RST Fiber is laying claim to being the first privately-owned company in the nation to fire up a 100-gigabit backbone network using carrier-grade IPv6.
The 3,100-mile underground network, which is supplemented by Wi-Fi, stretches across RST Fiber’s home state of North Carolina. RST Fiber said the symmetrical broadband service would be offered to businesses and residential subscribers in both rural and metropolitan areas.
RST Fiber has big plans in store for the network. In addition to broadband, services will also include uncompressed 4K television; VoIP; online education; telemedicine; HD video security/surveillance; a la carte movies and programming; smart grid connectivity/transport; and “countless emerging new technologies.” Video and television services are slated to launch by the end of the second quarter.
"The network we have built is what Cisco CEO John Chambers describes as the ‘Internet of Everything,’" said Dan Limerick, co-founder of RST Fiber. "Our goal is to ensure that communities across the Tar Heel state and the upstate of South Carolina will have access to ultra-high-speed broadband and many other fiber-delivered services a network like this can provide, helping to level the economic and educational playing field for everyone.
“We firmly believe that fiber infrastructure is the future. While Google is building in metropolitan cities like Kansas City, Mo., Austin, Texas and Provo, Utah, RST has established a statewide backbone connecting the larger metro areas, in addition to reaching a large number of rural communities. We're also deploying carrier-class, cutting-edge Wi-Fi capable of delivering one-gigabit symmetrical wireless service network-wide.”
The network was built out on the Cisco Evolved Programmable Network (EPN), which combines a variety of infrastructure technologies including the Cisco Network Convergence System (NCS 2000).
RST Fiber said its network used less energy than other networks and that it was completely "greenfield." Because RST's fiber was laid almost entirely underground, maintenance requirements and outages, especially those from extreme weather condition, were reduced.
Founded in 2010 and privately funded by Cleveland County, N.C. natives Dan Limerick, Doug Brown and Randy Revels, RST Fiber's clients include data centers, municipalities, healthcare organizations, schools and universities, businesses and homes.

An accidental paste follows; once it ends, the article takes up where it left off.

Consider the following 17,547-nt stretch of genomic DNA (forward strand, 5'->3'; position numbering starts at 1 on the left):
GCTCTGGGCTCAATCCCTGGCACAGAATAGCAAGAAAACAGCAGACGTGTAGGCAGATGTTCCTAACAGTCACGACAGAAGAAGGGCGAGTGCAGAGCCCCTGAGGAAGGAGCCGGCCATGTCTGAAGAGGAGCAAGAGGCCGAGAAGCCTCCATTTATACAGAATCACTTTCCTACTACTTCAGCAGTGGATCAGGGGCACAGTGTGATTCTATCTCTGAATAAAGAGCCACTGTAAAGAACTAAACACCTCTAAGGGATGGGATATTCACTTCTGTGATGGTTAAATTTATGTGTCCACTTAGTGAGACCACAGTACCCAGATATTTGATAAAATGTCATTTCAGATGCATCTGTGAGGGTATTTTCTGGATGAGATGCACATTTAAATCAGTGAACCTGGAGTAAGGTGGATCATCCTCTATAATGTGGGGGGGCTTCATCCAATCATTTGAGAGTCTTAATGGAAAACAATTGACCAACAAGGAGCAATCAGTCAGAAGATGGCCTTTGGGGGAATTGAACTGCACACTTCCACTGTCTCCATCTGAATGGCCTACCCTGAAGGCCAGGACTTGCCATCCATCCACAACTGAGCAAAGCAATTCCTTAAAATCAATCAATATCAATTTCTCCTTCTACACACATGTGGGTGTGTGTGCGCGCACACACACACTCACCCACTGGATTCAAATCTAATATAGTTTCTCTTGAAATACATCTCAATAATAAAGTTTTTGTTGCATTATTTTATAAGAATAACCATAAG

“Ensuring that North Carolina has the next-generation infrastructure and fiber networks needed to carry our data traffic and provide broadband services to our businesses, community institutions, and citizens is critical,” said N.C. Commerce Secretary Sharon Decker. “We appreciate RST Global’s investment in North Carolina and look forward to working with them to continue to push broadband deployment and growth, allowing for increased opportunities in economic development, education and efficiency for our state.”
Time Warner Cable has a large presence in North Carolina. Last year Time Warner Cable bought Charlotte-based DukeNet Communications for $600 million in cash. DukeNet was a regional fiber optic network company serving customers in North Carolina and South Carolina, as well as five other states in the Southeast.
Over the past few years, Time Warner Cable has worked diligently to upgrade its network in North Carolina in order to offer more advanced services to its residential and business customers. In 2012, Time Warner Cable opened the doors on its first national data center in Charlotte, which enabled it to consolidate its video sourcing and infrastructure for data, cloud and phone services and its internal enterprise system. Time Warner Cable Business Class serves its gigabit service to numerous schools in the state across its fiber optic network.